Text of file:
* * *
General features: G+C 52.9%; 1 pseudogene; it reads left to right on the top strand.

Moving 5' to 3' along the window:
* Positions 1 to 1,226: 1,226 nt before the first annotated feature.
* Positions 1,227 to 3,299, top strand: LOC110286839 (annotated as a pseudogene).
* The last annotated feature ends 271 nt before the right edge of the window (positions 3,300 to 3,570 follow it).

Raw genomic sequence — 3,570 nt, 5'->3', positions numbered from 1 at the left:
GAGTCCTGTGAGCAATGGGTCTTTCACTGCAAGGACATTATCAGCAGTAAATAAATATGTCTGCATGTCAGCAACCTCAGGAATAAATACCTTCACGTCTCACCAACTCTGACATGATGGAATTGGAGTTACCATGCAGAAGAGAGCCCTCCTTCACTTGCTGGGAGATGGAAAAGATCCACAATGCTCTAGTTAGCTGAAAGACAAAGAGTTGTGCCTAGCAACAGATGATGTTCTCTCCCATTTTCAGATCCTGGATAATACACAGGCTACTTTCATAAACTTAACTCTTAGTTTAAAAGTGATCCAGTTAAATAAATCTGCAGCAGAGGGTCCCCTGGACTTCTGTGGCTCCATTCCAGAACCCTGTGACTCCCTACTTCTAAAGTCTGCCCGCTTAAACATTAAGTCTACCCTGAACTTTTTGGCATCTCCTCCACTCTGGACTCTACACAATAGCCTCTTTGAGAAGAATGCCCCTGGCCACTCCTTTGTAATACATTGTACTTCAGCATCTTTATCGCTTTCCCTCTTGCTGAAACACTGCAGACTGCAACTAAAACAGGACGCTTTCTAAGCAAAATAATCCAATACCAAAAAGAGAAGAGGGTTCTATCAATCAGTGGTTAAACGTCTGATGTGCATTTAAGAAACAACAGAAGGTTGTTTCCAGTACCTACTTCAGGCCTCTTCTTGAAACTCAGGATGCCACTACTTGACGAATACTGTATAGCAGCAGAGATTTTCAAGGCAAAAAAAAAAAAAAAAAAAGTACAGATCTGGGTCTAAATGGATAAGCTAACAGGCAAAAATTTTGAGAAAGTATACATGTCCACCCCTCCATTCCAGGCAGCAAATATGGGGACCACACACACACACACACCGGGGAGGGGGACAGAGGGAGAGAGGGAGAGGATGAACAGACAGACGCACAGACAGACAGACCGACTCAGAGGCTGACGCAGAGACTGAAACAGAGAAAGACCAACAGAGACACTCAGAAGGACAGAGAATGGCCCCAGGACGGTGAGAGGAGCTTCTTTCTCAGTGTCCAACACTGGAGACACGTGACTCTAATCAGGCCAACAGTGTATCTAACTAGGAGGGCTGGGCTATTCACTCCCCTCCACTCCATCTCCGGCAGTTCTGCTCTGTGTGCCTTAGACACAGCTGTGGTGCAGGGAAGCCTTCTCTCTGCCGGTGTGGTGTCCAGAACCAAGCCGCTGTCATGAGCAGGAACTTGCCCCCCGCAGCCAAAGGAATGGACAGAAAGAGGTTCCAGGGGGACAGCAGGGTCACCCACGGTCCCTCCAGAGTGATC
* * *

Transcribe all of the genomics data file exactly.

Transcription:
General features: G+C 52.9%; 1 pseudogene; it reads left to right on the top strand.

Moving 5' to 3' along the window:
* Positions 1 to 1,226: 1,226 nt before the first annotated feature.
* Positions 1,227 to 3,299, top strand: LOC110286839 (annotated as a pseudogene).
* The last annotated feature ends 271 nt before the right edge of the window (positions 3,300 to 3,570 follow it).

Raw genomic sequence — 3,570 nt, 5'->3', positions numbered from 1 at the left:
GAGTCCTGTGAGCAATGGGTCTTTCACTGCAAGGACATTATCAGCAGTAAATAAATATGTCTGCATGTCAGCAACCTCAGGAATAAATACCTTCACGTCTCACCAACTCTGACATGATGGAATTGGAGTTACCATGCAGAAGAGAGCCCTCCTTCACTTGCTGGGAGATGGAAAAGATCCACAATGCTCTAGTTAGCTGAAAGACAAAGAGTTGTGCCTAGCAACAGATGATGTTCTCTCCCATTTTCAGATCCTGGATAATACACAGGCTACTTTCATAAACTTAACTCTTAGTTTAAAAGTGATCCAGTTAAATAAATCTGCAGCAGAGGGTCCCCTGGACTTCTGTGGCTCCATTCCAGAACCCTGTGACTCCCTACTTCTAAAGTCTGCCCGCTTAAACATTAAGTCTACCCTGAACTTTTTGGCATCTCCTCCACTCTGGACTCTACACAATAGCCTCTTTGAGAAGAATGCCCCTGGCCACTCCTTTGTAATACATTGTACTTCAGCATCTTTATCGCTTTCCCTCTTGCTGAAACACTGCAGACTGCAACTAAAACAGGACGCTTTCTAAGCAAAATAATCCAATACCAAAAAGAGAAGAGGGTTCTATCAATCAGTGGTTAAACGTCTGATGTGCATTTAAGAAACAACAGAAGGTTGTTTCCAGTACCTACTTCAGGCCTCTTCTTGAAACTCAGGATGCCACTACTTGACGAATACTGTATAGCAGCAGAGATTTTCAAGGCAAAAAAAAAAAAAAAAAAAGTACAGATCTGGGTCTAAATGGATAAGCTAACAGGCAAAAATTTTGAGAAAGTATACATGTCCACCCCTCCATTCCAGGCAGCAAATATGGGGACCACACACACACACACACCGGGGAGGGGGACAGAGGGAGAGAGGGAGAGGATGAACAGACAGACGCACAGACAGACAGACCGACTCAGAGGCTGACGCAGAGACTGAAACAGAGAAAGACCAACAGAGACACTCAGAAGGACAGAGAATGGCCCCAGGACGGTGAGAGGAGCTTCTTTCTCAGTGTCCAACACTGGAGACACGTGACTCTAATCAGGCCAACAGTGTATCTAACTAGGAGGGCTGGGCTATTCACTCCCCTCCACTCCATCTCCGGCAGTTCTGCTCTGTGTGCCTTAGACACAGCTGTGGTGCAGGGAAGCCTTCTCTCTGCCGGTGTGGTGTCCAGAACCAAGCCGCTGTCATGAGCAGGAACTTGCCCCCCGCAGCCAAAGGAATGGACAGAAAGAGGTTCCAGGGGGACAGCAGGGTCACCCACGGTCCCTCCAGAGTGATC